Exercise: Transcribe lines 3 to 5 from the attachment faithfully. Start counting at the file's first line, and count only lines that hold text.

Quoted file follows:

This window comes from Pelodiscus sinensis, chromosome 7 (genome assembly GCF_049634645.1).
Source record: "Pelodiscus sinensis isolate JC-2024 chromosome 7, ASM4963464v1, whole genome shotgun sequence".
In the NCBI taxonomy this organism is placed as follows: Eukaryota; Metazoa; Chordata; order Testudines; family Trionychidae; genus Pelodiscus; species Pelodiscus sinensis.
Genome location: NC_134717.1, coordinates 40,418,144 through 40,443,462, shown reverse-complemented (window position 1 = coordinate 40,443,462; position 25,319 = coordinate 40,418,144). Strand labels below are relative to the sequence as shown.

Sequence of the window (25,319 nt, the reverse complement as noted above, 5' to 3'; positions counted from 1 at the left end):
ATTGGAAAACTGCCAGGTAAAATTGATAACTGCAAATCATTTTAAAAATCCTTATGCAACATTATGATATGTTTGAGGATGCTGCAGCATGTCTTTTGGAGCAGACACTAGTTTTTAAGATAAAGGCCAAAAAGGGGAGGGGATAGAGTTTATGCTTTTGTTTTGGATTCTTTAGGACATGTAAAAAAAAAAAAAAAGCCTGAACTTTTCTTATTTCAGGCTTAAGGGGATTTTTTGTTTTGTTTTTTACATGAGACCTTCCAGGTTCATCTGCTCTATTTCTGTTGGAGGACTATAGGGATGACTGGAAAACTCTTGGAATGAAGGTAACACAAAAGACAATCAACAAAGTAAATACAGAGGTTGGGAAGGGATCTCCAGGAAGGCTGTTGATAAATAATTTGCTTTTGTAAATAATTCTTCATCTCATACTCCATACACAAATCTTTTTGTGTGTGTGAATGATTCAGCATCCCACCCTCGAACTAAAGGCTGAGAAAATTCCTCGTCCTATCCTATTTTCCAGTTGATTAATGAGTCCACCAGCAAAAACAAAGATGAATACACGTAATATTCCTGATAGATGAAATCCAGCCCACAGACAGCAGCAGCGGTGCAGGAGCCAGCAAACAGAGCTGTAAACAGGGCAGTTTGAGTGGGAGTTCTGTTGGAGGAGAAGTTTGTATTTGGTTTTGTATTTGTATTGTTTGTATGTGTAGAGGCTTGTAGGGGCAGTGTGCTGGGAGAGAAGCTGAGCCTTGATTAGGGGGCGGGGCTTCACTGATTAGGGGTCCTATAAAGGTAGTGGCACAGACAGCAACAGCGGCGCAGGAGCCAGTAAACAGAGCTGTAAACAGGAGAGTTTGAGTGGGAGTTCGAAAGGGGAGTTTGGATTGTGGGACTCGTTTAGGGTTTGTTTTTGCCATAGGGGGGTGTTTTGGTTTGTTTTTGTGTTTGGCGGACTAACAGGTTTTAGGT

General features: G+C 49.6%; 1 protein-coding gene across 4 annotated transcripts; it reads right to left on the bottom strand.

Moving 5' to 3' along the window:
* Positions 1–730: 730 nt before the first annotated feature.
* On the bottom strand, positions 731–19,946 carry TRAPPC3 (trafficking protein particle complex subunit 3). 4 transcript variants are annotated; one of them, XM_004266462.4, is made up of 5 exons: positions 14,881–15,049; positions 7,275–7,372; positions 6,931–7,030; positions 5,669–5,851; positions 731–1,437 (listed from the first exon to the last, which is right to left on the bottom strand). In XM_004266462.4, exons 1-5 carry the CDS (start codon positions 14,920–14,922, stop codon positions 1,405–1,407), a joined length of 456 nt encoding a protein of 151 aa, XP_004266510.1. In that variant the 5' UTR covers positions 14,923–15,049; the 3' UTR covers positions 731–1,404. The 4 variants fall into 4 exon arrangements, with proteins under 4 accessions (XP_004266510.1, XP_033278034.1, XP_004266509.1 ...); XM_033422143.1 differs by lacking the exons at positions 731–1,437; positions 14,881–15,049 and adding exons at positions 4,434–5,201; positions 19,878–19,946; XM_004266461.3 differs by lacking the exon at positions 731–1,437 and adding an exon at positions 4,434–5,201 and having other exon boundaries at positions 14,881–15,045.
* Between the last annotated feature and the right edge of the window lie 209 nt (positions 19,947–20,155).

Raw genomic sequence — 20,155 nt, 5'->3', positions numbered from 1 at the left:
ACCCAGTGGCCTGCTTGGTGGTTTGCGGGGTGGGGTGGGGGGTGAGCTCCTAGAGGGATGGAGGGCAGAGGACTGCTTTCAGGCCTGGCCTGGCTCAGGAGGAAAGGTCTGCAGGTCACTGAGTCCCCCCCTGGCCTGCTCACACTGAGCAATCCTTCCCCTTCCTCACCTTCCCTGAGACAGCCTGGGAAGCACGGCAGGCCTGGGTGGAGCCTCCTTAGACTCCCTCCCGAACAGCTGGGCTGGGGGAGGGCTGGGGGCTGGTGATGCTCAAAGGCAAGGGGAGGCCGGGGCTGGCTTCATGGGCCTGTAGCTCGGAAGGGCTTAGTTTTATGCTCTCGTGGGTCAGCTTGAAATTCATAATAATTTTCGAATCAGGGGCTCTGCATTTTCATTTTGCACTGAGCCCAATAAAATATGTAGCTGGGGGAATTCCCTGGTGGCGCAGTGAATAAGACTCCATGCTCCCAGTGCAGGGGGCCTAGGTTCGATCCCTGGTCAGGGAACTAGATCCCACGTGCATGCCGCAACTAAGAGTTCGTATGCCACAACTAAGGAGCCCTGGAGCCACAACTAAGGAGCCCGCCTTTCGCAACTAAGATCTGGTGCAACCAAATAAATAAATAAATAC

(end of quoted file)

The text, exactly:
In the NCBI taxonomy this organism is placed as follows: Eukaryota; Metazoa; Chordata; order Testudines; family Trionychidae; genus Pelodiscus; species Pelodiscus sinensis.
Genome location: NC_134717.1, coordinates 40,418,144 through 40,443,462, shown reverse-complemented (window position 1 = coordinate 40,443,462; position 25,319 = coordinate 40,418,144). Strand labels below are relative to the sequence as shown.

Sequence of the window (25,319 nt, the reverse complement as noted above, 5' to 3'; positions counted from 1 at the left end):